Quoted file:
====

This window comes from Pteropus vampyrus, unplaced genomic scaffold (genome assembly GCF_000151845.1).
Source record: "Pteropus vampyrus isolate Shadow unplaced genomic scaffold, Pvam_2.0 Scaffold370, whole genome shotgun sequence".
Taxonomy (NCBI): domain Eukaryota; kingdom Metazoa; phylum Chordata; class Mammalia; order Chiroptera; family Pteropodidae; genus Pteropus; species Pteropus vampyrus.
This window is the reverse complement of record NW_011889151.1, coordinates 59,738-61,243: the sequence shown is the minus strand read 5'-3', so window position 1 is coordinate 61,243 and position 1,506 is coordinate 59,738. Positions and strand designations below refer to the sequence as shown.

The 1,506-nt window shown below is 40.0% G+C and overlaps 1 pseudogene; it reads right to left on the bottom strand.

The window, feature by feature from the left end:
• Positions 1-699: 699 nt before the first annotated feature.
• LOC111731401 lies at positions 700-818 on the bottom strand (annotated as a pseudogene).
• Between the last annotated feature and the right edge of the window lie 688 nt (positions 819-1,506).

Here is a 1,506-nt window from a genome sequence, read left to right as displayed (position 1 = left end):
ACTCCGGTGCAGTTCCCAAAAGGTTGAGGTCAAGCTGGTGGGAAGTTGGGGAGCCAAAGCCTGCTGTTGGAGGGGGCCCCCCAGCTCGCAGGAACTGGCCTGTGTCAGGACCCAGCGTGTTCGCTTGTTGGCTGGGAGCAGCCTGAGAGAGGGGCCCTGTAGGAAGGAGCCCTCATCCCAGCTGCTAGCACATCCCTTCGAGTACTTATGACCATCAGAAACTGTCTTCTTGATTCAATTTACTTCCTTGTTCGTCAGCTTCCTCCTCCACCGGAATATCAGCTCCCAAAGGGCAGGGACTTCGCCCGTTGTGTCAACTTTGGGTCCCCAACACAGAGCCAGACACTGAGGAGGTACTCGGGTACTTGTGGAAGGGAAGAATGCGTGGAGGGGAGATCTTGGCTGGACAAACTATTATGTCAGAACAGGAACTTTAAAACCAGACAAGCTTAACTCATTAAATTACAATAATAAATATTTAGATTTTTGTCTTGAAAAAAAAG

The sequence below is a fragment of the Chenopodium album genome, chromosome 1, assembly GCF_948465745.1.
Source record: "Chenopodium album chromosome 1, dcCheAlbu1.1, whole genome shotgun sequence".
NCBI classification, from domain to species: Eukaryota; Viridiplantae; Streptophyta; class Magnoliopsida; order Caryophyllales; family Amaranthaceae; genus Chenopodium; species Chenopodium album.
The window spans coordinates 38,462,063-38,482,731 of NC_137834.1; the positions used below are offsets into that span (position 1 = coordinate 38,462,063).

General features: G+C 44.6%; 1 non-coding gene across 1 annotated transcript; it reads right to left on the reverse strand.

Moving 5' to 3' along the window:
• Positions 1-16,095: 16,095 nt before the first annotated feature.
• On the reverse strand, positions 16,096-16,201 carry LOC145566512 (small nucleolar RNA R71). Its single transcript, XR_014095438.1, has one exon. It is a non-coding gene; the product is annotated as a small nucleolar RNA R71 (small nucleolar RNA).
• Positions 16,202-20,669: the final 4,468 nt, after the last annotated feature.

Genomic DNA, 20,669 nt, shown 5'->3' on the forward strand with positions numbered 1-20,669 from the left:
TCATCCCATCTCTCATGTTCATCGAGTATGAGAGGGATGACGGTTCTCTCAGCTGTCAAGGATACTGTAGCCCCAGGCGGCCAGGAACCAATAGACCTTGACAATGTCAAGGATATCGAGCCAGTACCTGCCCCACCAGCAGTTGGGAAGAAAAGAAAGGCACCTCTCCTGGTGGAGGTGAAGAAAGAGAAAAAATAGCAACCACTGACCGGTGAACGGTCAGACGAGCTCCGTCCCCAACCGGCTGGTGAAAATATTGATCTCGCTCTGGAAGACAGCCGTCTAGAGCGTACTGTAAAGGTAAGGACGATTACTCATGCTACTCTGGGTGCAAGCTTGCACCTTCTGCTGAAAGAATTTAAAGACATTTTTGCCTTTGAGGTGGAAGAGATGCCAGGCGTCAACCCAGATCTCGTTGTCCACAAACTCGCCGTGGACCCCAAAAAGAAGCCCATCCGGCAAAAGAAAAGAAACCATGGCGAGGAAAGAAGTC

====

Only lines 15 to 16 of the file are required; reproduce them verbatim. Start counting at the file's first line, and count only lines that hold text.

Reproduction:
The window spans coordinates 38,462,063-38,482,731 of NC_137834.1; the positions used below are offsets into that span (position 1 = coordinate 38,462,063).

General features: G+C 44.6%; 1 non-coding gene across 1 annotated transcript; it reads right to left on the reverse strand.